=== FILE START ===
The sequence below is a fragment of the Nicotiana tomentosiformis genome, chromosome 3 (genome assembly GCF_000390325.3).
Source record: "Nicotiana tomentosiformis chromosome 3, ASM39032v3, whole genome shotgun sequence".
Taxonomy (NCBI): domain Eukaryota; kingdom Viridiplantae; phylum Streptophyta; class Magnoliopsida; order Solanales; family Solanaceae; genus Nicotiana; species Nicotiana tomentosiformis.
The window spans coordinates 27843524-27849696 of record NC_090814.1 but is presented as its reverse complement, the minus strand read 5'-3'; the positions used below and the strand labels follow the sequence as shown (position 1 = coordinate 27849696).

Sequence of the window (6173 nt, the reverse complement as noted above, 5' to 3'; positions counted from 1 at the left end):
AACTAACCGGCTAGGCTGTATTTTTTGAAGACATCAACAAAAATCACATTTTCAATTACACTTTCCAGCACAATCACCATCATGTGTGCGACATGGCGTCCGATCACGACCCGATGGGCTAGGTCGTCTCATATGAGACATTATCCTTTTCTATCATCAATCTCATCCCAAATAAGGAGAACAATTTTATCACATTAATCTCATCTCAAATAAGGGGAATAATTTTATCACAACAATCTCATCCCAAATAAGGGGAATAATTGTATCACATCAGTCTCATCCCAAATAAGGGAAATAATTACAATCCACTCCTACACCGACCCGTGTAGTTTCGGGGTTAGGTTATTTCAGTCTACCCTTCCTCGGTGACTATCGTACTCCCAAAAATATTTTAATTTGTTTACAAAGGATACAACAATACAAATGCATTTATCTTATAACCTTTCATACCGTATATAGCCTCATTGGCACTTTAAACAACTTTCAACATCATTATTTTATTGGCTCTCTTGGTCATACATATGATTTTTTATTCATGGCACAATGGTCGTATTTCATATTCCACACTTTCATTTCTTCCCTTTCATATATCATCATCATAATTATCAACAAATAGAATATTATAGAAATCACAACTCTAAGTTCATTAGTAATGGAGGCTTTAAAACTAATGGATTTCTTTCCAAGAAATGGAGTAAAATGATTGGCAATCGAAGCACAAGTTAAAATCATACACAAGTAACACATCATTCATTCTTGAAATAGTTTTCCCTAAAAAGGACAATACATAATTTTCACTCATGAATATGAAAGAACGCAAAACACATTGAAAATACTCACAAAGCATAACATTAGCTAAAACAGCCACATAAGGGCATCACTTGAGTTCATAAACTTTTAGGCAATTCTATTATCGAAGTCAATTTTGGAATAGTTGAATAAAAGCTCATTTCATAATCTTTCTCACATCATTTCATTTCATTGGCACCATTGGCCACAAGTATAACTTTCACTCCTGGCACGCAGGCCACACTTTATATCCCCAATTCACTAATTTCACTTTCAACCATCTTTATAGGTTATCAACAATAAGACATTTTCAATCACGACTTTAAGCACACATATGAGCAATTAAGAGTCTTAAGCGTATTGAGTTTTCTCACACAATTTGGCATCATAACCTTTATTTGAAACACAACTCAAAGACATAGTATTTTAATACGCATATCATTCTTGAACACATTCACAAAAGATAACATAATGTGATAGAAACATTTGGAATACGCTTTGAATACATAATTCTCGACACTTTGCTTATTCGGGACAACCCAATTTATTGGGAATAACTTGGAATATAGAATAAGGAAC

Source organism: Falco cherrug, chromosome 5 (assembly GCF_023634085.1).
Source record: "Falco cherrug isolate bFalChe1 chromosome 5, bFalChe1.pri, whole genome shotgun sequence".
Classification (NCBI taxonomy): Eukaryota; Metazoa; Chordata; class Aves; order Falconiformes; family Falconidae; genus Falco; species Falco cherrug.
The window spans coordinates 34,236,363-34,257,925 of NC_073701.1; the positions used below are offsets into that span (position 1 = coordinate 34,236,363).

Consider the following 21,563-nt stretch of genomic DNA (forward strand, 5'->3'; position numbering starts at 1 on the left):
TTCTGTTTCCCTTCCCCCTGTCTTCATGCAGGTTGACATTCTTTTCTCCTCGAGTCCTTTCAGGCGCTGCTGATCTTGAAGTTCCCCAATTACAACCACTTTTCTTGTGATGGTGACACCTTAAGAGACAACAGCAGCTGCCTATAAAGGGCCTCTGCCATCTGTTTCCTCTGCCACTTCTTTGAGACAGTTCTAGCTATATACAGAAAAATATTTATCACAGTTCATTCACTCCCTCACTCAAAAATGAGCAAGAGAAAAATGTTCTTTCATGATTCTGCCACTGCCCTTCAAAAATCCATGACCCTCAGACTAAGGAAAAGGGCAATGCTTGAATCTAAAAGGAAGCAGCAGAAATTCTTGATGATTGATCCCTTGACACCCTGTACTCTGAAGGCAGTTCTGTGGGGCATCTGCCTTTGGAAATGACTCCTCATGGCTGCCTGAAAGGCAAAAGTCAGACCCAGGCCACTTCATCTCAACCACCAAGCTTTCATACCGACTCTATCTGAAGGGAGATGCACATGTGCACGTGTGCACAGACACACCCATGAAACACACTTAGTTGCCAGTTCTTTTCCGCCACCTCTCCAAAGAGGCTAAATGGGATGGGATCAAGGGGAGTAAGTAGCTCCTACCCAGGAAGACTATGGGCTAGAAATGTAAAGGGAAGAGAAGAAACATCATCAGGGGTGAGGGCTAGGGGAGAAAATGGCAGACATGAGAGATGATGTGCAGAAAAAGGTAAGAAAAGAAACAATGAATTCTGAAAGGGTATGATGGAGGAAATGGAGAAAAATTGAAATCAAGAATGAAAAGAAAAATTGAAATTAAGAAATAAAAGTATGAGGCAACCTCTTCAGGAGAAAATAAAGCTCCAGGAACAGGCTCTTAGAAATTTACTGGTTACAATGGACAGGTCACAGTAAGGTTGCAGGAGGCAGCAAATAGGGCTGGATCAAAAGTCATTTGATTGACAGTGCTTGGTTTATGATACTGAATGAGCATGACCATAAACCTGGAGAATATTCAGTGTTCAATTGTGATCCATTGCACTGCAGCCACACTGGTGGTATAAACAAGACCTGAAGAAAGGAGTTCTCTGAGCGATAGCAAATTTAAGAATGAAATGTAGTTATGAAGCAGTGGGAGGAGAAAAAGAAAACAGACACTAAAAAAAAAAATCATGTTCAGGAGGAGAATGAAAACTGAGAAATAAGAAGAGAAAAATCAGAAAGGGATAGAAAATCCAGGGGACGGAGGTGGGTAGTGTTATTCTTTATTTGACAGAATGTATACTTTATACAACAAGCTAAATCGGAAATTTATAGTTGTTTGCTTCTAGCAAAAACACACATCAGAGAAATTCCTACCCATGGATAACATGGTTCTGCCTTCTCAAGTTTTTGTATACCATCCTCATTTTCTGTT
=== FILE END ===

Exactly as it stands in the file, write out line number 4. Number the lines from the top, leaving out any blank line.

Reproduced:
The window spans coordinates 27843524-27849696 of record NC_090814.1 but is presented as its reverse complement, the minus strand read 5'-3'; the positions used below and the strand labels follow the sequence as shown (position 1 = coordinate 27849696).